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Acute upper airway obstruction

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    The signs of partial acute upper airway obstruction are:

    • Stridor.
    • Increased work of breathing as evidenced by suprasternal, intercostal, and subcostal retraction along with an increased use of accessory muscles of respiration.

    Signs of deterioration and indications for urgent intervention are:

    • Hypoxia - worried, unsettled appearance, restlessness.
    • Fatigue or decreasing conscious state.
    • Increasing work of breathing.

    Discuss all children with severe or deteriorating upper airway obstruction with a consultant urgently

    • call ICU x5211
    • Or call the Paediatric Infant Perinatal Emergency Retrieval (PIPER) Service: 1300 137 650.


    • A harsh, barking cough in a febrile, miserable, but otherwise well child suggests Croup.
    • Absent cough with low pitched expiratory stridor (often snoring) and drooling suggests epiglottitis.
    • Sudden onset in an otherwise well child with coughing, choking and aphonia suggests an inhaled foreign body.
    • Swelling of face and tongue, wheeze or urticarial rash suggests Anaphylaxis.

    Other possible diagnoses

    Symptoms Possible Diagnosis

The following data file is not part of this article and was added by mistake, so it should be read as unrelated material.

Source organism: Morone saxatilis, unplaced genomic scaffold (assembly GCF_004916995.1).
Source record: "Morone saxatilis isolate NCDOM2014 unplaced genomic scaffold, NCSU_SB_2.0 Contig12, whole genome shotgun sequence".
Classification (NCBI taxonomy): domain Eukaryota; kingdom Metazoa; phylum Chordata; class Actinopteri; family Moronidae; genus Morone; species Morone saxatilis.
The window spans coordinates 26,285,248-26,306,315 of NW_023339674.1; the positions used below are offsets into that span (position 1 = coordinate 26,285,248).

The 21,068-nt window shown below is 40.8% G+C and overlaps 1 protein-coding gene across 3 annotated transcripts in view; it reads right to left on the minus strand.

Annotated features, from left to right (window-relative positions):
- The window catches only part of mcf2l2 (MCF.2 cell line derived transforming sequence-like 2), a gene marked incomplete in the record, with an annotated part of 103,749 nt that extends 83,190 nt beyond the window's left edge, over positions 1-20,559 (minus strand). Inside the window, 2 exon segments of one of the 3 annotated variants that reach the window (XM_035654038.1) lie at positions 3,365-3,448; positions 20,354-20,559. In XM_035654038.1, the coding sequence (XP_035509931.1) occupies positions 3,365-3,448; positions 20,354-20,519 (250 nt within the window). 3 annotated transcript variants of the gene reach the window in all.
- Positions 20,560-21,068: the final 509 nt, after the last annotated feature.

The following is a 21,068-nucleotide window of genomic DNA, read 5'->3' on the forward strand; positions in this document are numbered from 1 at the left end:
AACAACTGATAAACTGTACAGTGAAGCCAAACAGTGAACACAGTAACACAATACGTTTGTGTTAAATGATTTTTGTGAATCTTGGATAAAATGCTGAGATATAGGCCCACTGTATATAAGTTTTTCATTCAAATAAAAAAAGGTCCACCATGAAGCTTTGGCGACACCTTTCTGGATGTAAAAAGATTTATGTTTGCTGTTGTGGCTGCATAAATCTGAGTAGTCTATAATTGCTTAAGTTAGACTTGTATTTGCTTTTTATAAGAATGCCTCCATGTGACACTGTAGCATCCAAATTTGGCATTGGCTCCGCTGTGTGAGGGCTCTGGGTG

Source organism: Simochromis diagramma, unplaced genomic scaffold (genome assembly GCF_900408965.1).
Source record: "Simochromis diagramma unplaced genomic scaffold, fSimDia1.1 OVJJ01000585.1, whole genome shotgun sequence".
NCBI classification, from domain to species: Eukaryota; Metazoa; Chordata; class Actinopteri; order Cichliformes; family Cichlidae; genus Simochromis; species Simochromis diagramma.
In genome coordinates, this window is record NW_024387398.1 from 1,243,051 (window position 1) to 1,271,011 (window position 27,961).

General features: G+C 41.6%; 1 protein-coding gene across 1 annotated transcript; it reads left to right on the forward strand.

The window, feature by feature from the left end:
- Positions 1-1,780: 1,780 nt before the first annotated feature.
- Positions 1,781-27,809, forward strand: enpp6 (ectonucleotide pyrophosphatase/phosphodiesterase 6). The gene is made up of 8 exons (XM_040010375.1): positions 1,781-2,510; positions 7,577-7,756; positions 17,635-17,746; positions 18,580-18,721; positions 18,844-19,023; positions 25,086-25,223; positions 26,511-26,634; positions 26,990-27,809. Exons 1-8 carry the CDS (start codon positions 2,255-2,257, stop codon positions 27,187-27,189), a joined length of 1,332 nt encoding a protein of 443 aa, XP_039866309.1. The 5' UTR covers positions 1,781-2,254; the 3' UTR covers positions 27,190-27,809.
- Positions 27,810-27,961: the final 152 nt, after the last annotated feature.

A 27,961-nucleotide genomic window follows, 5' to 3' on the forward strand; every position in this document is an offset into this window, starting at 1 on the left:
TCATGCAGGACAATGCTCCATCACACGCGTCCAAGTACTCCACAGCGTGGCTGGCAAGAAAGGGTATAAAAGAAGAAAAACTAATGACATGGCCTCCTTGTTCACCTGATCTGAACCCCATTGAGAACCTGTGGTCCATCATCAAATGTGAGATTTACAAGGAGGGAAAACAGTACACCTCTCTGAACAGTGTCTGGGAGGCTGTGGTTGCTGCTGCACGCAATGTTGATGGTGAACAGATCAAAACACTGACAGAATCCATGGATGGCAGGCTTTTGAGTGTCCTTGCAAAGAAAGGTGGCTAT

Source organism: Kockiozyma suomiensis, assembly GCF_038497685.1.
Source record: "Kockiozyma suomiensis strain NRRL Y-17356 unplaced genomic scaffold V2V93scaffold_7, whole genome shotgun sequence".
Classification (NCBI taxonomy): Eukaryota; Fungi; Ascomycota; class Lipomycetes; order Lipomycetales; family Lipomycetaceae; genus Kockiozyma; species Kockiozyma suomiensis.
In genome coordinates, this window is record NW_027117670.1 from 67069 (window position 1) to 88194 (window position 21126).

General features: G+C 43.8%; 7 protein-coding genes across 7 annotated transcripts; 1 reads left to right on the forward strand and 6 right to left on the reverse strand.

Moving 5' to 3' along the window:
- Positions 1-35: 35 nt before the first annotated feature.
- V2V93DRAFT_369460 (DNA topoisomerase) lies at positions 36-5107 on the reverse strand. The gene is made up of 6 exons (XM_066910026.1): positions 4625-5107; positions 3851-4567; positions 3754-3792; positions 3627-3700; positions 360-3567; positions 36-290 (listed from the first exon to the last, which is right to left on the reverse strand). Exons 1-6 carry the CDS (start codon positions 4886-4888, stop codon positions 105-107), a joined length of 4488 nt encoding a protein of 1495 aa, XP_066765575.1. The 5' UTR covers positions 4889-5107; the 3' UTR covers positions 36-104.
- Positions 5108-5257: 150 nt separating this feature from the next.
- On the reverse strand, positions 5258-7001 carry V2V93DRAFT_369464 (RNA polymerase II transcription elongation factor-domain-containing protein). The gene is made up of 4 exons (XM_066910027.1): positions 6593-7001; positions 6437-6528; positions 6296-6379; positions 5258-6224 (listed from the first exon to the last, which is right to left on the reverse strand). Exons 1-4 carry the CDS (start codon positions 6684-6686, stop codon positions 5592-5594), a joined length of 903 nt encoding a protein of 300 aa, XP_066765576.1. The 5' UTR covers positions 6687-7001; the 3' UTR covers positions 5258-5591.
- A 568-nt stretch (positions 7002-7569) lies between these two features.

High Fever
    Hyperextension of neck
    Dysphagia, pooling of secretions in throat


    retropharyngeal / peritonsillar abscess

    "Toxic" appearing child
    Markedly tender trachea
    bacterial tracheitis
    Pre-existing stridor (infant) congenital abnormality, eg. floppy larynx,
    haemangioma / subglottic stenosis

    Note: There is a high degree of overlap in clinical presentation between epiglottitis, bacterial tracheitis and upper airway abscess.


    • Allow child to settle quietly on parent's lap in the position the child feels most comfortable.
    • Observe closely with minimal interference.
    • Treat specific cause - refer to  CroupAnaphylaxis and Foreign Body in the Airway guidelines.
    • Call PICU if worsening or severe obstruction.
    • Oxygen may be given while awaiting definitive treatment. This can be falsely reassuring because a child with quite severe obstruction may look pink in oxygen.


    1. Intravenous access should be deferred - upsetting the child can cause increasing obstruction.
    2. Lateral cervical soft tissue x-rays do not assist in management.
      In severe airways obstruction x-rays cause undue delay in definitive treatment and may be dangerous (positioning may precipitate respiratory arrest).
    ET tube size in upper airway obstruction
    Neonate 2.5 - 3 mm
    < 6 months 3.0mm
    6 months - 2 yr 3.5mm
    2 - 5 yr 4.0mm
    > 5 yr 1/2 to 1 size smaller than usual
    (usual size (mm) = 4 + age/4)